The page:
aka PETER PINDAR, the man who created THE CORNISH WONDER. Private collection





Doctor John Wolcot was settled in Truro as a doctor when he met the young Opie. By then, Wolcot had enjoyed a busy and complicated life which included training in medicine, journeying to Jamaica with Sir William Trelawney when the latter was governor of that island, and being ordained into the Church of England.
Wolcot disliked liivng in Cornwall and longed for a chance to get to London -and be able to afford to live there.
He recognised that Opie was a genius, when he first saw a few childish sketches. It was Wolcot who trained Opie, guiding his development as an artist. Wolcot was the man who created the legend of THE CORNISH WONDER.
The understanding was that Wolcot would find the customers for Opie and promote his career; in return Opie would share all the earnings with Wolcot.
Wolcot was the man who engineered Opie's launch in London and ensured that Opie rose rapidly above the general selection of portraitists.
It was all too soon after their arrival in London that Opie married Mary Bunn- who made it a condition of the union that Wolcot would no longer live in the house or take any share of Opie's income.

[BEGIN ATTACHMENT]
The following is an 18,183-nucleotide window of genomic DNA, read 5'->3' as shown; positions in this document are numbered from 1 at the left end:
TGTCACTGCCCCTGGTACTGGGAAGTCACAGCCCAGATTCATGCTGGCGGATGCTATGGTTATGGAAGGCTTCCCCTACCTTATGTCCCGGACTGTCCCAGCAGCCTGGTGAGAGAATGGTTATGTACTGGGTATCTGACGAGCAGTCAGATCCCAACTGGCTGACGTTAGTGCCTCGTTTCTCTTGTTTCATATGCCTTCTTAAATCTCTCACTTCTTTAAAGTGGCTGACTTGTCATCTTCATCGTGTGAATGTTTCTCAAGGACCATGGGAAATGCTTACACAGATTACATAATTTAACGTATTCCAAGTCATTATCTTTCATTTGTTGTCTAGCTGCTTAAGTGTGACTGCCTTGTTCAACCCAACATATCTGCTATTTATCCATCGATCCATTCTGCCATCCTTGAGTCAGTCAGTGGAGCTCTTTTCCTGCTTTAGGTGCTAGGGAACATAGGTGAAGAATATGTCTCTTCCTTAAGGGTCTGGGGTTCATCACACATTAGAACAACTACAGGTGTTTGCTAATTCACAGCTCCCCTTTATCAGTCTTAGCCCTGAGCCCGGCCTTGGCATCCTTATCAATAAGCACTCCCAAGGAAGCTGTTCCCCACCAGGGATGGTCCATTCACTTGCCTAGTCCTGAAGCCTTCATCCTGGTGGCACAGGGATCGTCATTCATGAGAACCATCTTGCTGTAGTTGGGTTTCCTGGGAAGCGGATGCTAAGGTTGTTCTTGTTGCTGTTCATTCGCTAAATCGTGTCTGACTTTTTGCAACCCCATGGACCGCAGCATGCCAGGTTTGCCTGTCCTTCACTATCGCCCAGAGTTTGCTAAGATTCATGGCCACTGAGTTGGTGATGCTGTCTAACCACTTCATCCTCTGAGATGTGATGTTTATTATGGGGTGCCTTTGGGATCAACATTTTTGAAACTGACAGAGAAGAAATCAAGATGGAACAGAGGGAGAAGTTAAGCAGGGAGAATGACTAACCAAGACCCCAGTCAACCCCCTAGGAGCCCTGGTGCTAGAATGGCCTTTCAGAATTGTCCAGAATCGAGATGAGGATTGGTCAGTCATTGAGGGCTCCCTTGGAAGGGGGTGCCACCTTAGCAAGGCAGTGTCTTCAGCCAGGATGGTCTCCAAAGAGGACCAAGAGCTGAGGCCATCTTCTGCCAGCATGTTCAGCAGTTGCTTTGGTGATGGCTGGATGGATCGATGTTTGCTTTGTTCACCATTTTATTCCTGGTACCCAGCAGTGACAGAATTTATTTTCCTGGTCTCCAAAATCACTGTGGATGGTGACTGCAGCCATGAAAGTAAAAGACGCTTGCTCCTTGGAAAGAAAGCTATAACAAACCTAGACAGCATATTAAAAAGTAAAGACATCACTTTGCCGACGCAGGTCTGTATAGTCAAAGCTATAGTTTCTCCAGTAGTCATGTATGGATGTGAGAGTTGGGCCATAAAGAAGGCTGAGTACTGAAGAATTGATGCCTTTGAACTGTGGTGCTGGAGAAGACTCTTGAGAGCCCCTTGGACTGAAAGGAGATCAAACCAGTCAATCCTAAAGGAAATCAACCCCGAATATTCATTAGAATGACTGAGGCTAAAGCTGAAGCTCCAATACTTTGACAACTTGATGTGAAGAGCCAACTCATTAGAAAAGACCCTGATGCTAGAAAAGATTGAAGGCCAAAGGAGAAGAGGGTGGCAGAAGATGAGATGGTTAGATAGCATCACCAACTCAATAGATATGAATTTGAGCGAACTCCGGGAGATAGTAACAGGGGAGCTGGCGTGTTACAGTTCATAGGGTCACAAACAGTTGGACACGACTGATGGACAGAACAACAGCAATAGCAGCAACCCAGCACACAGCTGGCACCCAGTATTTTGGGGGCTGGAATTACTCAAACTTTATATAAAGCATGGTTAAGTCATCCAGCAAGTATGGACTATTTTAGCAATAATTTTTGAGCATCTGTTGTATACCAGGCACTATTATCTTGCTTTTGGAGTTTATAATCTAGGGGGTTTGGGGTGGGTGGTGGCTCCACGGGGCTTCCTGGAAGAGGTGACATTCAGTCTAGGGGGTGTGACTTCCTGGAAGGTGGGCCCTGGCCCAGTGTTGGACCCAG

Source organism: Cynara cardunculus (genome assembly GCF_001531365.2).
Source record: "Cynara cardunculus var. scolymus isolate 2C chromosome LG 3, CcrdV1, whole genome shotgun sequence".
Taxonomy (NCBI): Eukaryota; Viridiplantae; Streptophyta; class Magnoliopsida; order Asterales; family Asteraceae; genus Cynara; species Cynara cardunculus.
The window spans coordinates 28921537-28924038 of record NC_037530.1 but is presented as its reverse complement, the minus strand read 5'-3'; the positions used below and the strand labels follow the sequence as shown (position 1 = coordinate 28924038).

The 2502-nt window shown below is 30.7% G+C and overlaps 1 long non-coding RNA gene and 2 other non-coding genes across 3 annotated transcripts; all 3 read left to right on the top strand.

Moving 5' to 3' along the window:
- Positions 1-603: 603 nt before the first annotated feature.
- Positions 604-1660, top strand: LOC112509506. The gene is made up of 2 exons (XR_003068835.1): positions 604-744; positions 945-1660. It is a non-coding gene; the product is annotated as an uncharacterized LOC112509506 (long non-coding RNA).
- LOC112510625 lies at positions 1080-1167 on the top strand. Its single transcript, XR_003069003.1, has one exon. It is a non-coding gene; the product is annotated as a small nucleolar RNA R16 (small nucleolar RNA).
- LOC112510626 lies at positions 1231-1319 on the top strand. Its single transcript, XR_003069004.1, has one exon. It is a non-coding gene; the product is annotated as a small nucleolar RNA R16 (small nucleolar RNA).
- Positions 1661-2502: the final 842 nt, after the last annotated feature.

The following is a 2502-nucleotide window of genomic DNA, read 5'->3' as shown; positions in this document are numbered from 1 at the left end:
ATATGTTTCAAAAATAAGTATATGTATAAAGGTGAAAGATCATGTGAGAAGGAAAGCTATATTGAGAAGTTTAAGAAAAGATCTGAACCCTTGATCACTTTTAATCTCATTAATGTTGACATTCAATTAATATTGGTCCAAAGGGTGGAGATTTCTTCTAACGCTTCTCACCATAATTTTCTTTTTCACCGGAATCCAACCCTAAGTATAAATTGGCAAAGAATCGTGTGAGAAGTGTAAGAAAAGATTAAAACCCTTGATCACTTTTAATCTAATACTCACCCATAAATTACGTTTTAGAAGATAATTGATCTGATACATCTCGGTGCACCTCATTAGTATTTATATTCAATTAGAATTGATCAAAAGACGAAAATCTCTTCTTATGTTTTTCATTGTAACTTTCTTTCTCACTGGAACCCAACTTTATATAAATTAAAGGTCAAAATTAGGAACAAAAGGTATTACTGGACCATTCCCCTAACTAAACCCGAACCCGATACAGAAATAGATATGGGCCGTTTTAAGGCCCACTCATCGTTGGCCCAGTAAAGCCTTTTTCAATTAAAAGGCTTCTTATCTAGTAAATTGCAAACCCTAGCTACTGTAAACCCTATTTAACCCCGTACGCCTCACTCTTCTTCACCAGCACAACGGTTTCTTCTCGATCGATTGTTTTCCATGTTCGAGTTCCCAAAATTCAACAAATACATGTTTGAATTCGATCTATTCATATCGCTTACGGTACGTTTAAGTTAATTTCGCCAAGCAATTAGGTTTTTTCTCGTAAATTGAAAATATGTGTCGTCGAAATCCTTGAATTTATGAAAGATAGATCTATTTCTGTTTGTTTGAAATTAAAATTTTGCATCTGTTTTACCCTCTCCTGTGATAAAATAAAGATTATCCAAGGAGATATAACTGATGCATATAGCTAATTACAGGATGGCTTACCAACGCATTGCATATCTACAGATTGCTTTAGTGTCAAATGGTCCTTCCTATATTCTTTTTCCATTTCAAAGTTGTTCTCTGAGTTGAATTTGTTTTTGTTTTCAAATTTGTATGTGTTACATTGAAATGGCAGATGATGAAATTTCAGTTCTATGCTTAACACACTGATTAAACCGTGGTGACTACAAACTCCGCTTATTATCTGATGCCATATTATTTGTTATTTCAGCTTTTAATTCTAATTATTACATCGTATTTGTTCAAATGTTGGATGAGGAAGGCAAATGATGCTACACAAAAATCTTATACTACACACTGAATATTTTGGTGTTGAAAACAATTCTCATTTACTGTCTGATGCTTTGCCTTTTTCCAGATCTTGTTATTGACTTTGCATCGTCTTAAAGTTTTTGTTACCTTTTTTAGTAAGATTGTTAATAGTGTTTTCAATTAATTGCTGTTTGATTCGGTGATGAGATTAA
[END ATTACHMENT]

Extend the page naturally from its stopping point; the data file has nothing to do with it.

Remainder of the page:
Wolcot was angry but not too surprised and the two men remained friends, albeit not close.
One condition of the split was that Opie promised he would always paint a portrait for Wolcot if requested. This present portrait is one such work. Opie painted for his friend but expected Wolcot to pay for the canvas!

Wolcot made his own career as a satirist, publishing outrageous and deliciously funny verses lampooning prominent figures. In Truro he mocked the mayor and aldermen, but when he reached London he set the sights higher and aimed for the king. Wolcot's satirical poems abnout George 3rd enjoyed astonishing popularity and he became a celebrity in his own right. He wrote under the nom de plume of PETER PINDAR.
He was buried in Covent Garden Church.

His works are still enjoyed today, though the abundance of topical references makes them rather obscure for the modern reader.

THIS PORTRAIT WAS
Engraved by C.H.Hodges quarto (? Large fol.) mezzo, April 13th 1787 with autograph by T. Smith, 35 New Bond Street.
Also mezzo quarto unnamed, published by G. Kearsley December 23rd 1788 inscribed P.PINDAR Esq.
Also by CHAPMAN


EXHIBITED: NATIONAL PORTRAIT EXHIBITION 1867 . No. 809.

PROVENANCE:
J. STIRLING TAYLOR
A private collection in Massachusetts
POOK AND POOK AUCTION
ROBERT SIMON New York
Private Collection UK